Because his alternative behavior can offend Louisa, he has tried at times to modify his behavior, but he’s typically unsuccessful at doing that. Furthermore, she notices when he’s being artificially nice and finds it transparent and unnatural. In this series, he’s once again doing his best to show Louisa how much effort he’s making to accommodate her. So far his adjustments have done very little to convince her that they should reconcile, and we can see that he is troubled by this. It’s possible that he thought she would come around much sooner once she noticed his determination to set things right, but she is being steadfast in her decision to take her time before yielding. In E7 she once again sends him on his way without so much as a nod to his routine of putting James Henry to bed at night.

Besides Martin both Bernadette and Penhale are identified as different, or abnormal. Bernie’s mother considers her gifted in many areas and has separated her from her peers. Erica is prone to actively pursuing the unusual and her art classes reflect that. Louisa wants her to have the kids do “normal” art like landscapes and drawings of rainbows while Erica asks the students to “confront who we are as people” and express their true selves by mounting their beloved stuffed animals and dolls on a display board. She upsets the children and her daughter by imposing an exercise on them and asking them to give up what comforts them. It seems they all have formed attachments to comforting objects and, therefore, it is “normal” for them to hate being separated from them.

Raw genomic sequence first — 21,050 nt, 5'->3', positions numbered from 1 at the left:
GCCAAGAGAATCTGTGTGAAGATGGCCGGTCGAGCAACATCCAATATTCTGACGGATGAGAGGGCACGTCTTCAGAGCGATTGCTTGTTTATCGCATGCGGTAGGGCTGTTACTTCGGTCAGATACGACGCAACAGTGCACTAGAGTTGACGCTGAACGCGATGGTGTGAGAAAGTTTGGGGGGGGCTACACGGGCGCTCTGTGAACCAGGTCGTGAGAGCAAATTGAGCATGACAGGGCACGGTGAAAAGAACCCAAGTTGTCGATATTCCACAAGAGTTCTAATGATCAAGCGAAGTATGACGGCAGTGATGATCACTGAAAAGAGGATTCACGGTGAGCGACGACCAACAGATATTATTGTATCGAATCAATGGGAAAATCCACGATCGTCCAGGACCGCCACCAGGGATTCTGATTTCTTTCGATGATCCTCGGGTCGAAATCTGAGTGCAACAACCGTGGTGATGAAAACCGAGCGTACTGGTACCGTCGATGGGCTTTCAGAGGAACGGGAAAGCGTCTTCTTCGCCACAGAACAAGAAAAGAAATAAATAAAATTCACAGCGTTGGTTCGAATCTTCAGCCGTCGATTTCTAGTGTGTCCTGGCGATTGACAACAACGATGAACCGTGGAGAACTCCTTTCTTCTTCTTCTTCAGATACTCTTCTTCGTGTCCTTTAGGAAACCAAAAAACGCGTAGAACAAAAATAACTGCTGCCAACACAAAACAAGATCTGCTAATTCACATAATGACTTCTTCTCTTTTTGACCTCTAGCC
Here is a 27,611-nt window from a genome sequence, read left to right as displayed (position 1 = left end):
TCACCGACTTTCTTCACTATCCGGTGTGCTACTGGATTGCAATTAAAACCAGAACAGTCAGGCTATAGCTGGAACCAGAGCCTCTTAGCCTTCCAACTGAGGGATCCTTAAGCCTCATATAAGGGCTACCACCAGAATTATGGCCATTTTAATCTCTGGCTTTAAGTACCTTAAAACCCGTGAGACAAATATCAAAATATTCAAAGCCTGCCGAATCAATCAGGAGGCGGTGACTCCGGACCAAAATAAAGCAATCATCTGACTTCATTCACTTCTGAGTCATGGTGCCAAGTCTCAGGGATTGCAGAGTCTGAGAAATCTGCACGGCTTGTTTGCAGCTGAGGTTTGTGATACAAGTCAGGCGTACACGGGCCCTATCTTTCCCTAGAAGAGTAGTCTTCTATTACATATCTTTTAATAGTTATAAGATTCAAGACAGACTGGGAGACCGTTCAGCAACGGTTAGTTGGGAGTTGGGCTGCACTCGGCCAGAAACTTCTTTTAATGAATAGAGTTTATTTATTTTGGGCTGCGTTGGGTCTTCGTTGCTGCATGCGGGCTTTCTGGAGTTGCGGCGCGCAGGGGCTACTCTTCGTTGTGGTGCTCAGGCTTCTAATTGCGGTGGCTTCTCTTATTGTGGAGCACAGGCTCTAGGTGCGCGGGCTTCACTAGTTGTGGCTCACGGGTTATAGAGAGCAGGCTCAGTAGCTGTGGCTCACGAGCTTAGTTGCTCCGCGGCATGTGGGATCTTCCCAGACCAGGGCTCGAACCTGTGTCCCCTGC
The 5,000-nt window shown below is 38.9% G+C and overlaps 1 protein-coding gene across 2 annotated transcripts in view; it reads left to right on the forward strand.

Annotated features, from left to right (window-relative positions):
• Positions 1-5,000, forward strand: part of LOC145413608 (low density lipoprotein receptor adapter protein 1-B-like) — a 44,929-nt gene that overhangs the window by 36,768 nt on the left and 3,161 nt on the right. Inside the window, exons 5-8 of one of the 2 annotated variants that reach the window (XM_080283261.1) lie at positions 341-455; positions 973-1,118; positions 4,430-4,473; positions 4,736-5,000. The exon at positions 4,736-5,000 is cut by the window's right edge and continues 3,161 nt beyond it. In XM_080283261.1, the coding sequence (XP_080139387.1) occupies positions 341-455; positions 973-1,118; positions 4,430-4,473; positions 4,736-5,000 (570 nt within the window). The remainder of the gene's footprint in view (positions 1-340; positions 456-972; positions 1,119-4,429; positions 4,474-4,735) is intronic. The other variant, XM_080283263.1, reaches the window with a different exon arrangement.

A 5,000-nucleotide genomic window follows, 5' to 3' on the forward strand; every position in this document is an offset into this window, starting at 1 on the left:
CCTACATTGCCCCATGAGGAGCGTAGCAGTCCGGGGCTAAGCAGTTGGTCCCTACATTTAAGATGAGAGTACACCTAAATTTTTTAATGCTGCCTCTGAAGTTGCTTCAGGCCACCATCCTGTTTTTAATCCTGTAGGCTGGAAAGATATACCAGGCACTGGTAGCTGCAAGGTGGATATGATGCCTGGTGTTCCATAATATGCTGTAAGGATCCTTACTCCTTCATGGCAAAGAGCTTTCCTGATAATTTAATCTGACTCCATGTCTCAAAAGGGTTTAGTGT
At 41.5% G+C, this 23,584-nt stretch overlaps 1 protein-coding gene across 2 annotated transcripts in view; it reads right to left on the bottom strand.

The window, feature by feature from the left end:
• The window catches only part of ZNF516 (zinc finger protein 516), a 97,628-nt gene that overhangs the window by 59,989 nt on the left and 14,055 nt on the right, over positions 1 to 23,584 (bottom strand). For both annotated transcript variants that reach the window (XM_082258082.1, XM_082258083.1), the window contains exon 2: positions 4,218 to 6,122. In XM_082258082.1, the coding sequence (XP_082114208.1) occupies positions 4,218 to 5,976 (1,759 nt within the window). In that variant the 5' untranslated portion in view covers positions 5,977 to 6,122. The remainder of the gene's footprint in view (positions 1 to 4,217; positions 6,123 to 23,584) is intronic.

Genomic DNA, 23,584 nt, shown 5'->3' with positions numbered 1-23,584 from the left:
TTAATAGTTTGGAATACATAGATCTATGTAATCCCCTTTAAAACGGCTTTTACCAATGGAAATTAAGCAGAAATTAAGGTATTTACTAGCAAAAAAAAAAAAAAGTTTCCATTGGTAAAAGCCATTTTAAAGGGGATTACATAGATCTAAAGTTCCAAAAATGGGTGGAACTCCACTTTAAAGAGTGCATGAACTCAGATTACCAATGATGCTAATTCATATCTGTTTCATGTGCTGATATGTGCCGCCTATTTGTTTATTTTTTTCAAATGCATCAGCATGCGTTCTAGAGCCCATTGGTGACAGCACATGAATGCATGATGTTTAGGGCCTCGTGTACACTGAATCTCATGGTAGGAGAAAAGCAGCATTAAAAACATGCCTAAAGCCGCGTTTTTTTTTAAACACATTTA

Penhale stands out from the norm because Portwenn has been crime free while he’s been on duty. We know that he has done very little to produce that outcome, and, if anything, he’s wanted something criminal to take place under his watch, but his record looks outlandishly perfect to his superiors. Would he be able to reproduce that outcome if he were to move to the larger city of Exeter? Our suspicion is no. His unusual results are based on the size and character of Portwenn and not on his expertise.